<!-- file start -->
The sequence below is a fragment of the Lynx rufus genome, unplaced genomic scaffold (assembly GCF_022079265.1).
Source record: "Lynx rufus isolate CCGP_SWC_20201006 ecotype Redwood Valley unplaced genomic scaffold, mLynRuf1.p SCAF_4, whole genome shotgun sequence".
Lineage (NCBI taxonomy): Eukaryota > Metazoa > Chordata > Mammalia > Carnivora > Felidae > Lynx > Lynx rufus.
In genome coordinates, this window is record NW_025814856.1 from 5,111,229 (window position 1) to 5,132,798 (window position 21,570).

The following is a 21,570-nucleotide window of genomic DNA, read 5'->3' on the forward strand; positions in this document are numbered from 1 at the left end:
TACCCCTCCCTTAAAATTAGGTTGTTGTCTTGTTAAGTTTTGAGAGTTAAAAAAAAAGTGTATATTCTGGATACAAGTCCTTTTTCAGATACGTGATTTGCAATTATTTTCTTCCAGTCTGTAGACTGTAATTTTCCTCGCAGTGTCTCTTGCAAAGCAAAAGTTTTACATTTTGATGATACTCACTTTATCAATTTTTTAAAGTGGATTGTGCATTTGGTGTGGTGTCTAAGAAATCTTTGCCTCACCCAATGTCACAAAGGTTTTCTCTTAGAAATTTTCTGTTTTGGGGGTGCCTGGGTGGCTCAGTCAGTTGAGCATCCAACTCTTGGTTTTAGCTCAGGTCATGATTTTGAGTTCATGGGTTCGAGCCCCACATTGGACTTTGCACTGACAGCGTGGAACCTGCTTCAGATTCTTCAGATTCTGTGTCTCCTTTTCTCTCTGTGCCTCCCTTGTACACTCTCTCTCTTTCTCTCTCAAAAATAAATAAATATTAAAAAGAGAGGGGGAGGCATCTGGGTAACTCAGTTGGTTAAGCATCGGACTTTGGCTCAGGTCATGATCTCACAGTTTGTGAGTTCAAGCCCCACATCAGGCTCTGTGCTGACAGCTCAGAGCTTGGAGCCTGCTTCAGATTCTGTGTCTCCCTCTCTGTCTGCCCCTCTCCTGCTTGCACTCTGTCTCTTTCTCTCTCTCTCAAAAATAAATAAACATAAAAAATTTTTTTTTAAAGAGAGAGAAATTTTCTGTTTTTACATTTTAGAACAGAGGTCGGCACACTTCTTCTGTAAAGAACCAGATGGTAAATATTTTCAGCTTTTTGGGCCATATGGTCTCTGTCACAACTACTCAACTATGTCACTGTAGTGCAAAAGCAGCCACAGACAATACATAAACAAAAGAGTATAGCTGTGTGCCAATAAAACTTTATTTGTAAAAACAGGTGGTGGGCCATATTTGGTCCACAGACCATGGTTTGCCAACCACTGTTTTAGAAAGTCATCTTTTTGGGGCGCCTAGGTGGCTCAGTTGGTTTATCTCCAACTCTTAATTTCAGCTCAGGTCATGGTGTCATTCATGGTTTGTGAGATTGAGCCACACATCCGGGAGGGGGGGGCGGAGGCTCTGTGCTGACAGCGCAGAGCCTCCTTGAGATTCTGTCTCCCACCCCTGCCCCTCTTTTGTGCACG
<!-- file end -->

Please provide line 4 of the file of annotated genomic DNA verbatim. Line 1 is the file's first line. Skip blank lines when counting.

In genome coordinates, this window is record NW_025814856.1 from 5,111,229 (window position 1) to 5,132,798 (window position 21,570).